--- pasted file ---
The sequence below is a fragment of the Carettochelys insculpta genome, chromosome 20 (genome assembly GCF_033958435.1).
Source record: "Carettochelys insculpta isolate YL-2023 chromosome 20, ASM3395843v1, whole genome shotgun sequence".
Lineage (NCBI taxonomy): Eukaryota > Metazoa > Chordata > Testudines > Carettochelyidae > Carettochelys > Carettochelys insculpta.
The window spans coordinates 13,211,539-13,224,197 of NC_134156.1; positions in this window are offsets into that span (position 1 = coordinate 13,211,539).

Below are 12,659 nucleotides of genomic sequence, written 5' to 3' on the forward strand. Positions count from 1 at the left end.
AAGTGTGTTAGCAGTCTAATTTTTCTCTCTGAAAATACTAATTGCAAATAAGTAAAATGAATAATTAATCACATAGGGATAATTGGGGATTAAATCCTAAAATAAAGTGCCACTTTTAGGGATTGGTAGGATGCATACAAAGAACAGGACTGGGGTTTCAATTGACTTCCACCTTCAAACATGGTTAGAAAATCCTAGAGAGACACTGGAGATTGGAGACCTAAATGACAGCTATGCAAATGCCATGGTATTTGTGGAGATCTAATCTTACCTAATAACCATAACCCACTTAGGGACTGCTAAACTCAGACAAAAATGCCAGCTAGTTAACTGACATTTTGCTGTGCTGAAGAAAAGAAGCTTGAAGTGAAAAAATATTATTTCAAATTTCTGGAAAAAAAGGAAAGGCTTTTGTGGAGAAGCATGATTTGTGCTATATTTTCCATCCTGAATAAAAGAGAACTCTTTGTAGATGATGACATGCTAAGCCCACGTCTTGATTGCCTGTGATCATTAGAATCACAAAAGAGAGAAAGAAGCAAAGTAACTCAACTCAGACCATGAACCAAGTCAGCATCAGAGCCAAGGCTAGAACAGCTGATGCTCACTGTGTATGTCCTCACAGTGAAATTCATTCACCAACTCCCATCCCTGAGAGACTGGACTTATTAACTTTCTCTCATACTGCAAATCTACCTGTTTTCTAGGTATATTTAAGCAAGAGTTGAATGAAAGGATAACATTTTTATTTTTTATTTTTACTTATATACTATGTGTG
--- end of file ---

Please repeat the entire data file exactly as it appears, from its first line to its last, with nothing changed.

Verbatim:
The sequence below is a fragment of the Carettochelys insculpta genome, chromosome 20 (genome assembly GCF_033958435.1).
Source record: "Carettochelys insculpta isolate YL-2023 chromosome 20, ASM3395843v1, whole genome shotgun sequence".
Lineage (NCBI taxonomy): Eukaryota > Metazoa > Chordata > Testudines > Carettochelyidae > Carettochelys > Carettochelys insculpta.
The window spans coordinates 13,211,539-13,224,197 of NC_134156.1; positions in this window are offsets into that span (position 1 = coordinate 13,211,539).

Below are 12,659 nucleotides of genomic sequence, written 5' to 3' on the forward strand. Positions count from 1 at the left end.
AAGTGTGTTAGCAGTCTAATTTTTCTCTCTGAAAATACTAATTGCAAATAAGTAAAATGAATAATTAATCACATAGGGATAATTGGGGATTAAATCCTAAAATAAAGTGCCACTTTTAGGGATTGGTAGGATGCATACAAAGAACAGGACTGGGGTTTCAATTGACTTCCACCTTCAAACATGGTTAGAAAATCCTAGAGAGACACTGGAGATTGGAGACCTAAATGACAGCTATGCAAATGCCATGGTATTTGTGGAGATCTAATCTTACCTAATAACCATAACCCACTTAGGGACTGCTAAACTCAGACAAAAATGCCAGCTAGTTAACTGACATTTTGCTGTGCTGAAGAAAAGAAGCTTGAAGTGAAAAAATATTATTTCAAATTTCTGGAAAAAAAGGAAAGGCTTTTGTGGAGAAGCATGATTTGTGCTATATTTTCCATCCTGAATAAAAGAGAACTCTTTGTAGATGATGACATGCTAAGCCCACGTCTTGATTGCCTGTGATCATTAGAATCACAAAAGAGAGAAAGAAGCAAAGTAACTCAACTCAGACCATGAACCAAGTCAGCATCAGAGCCAAGGCTAGAACAGCTGATGCTCACTGTGTATGTCCTCACAGTGAAATTCATTCACCAACTCCCATCCCTGAGAGACTGGACTTATTAACTTTCTCTCATACTGCAAATCTACCTGTTTTCTAGGTATATTTAAGCAAGAGTTGAATGAAAGGATAACATTTTTATTTTTTATTTTTACTTATATACTATGTGTG